Pictures Of Thursday Union Protest At Wisconsin State Capitol, Tears Came To My Eyes

I spent several hours at the Wisconsin State Capitol today in solidarity with my fellow citizens who are exercising their constitutional rights.  It was again an emotional and uplifting experience.  Later on my blog I will have some reflections about this week.  For now some pictures that moved me, others that made me laugh, and to he honest some that brought tears to my eyes.  When I stood in the rotunda and saw the faces from across the state who are determined to make a difference, and were lifting their voices so all in the building could hear….it touched me.  This is what America is all about.  I detest what Governor Walker is doing, but I admire and deeply respect those I saw at the statehouse today, and all this week.


8 thoughts on “Pictures Of Thursday Union Protest At Wisconsin State Capitol, Tears Came To My Eyes

  1. rail_pro

    looks like woodstock (2011 edition). the city of madison must be making a nice revenue with all activities going on this week on the square.

  2. Ken

    I have had an incredibly long week working in the skilled nursing home industry where if we call in sick, people could die. If we call in sick for 3 days, we require a physician’s note that we have no communicable disease that could harm those we care for. I am unable to understand how not going to work is acceptable as a professional.

  3. Ferrell Gummitt

    Question, when the teachers are returned to the classroom are we going to see proper educating or are we going to see teachers mad about loss of benefits?? All this will show on the children. I hope when all the mess is straightened out they have the ability to remove any teacher performing below standards. That is probably what they fear the most — being held accountable.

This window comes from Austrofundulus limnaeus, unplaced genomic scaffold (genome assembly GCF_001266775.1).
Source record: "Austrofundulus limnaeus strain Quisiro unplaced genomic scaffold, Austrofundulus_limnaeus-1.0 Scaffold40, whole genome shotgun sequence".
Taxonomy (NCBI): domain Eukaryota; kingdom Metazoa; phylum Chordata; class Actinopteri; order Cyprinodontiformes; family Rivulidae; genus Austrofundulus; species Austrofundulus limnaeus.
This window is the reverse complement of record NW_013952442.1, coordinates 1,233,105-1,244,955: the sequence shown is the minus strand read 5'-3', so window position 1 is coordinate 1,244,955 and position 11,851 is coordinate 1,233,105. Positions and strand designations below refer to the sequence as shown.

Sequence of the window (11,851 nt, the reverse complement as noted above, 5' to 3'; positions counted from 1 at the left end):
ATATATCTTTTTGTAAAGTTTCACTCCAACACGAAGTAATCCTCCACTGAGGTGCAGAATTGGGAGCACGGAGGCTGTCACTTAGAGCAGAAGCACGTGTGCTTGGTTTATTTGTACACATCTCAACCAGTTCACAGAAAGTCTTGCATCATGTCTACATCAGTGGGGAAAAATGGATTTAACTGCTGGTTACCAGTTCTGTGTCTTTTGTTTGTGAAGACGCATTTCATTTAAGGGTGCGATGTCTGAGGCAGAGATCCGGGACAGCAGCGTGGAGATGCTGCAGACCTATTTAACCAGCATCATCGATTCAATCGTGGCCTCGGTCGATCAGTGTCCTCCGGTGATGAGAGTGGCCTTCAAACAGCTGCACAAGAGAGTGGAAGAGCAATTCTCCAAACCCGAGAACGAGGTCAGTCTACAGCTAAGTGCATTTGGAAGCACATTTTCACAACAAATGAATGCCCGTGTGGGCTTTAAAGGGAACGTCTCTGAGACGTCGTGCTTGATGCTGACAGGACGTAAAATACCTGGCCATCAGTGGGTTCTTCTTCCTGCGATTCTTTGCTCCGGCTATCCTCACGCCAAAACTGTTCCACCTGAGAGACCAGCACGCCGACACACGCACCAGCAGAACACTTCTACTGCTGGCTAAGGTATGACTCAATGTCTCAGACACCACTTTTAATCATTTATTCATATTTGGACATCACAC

4. Ann Marie

    I am rather surprised to see the willful blindness of some of the comments on this blog and others recently. Ken’s comment is particularly interesting. I take care of a man in a skilled nursing home facility–trust me, with the quality of care given at many of those places, the residents wouldn’t notice much if the staff came in or not!

    What I think Ken is missing entirely is the point to the legislation. It isn’t about fixing the budget nor it is about getting everyone to share the burden. Walker could have gotten that by bargaining and taking a hard line on what he was willing to give and not give. What he has chosen to do instead is say to all the professionals who make the state function that their work isn’t valuable and that he will do whatever he wishes and they can just go to hell. He isn’t just trying to avoid having a hard discussion with the public secotr workers now, he is trying to make it so that they have no redress in the future either.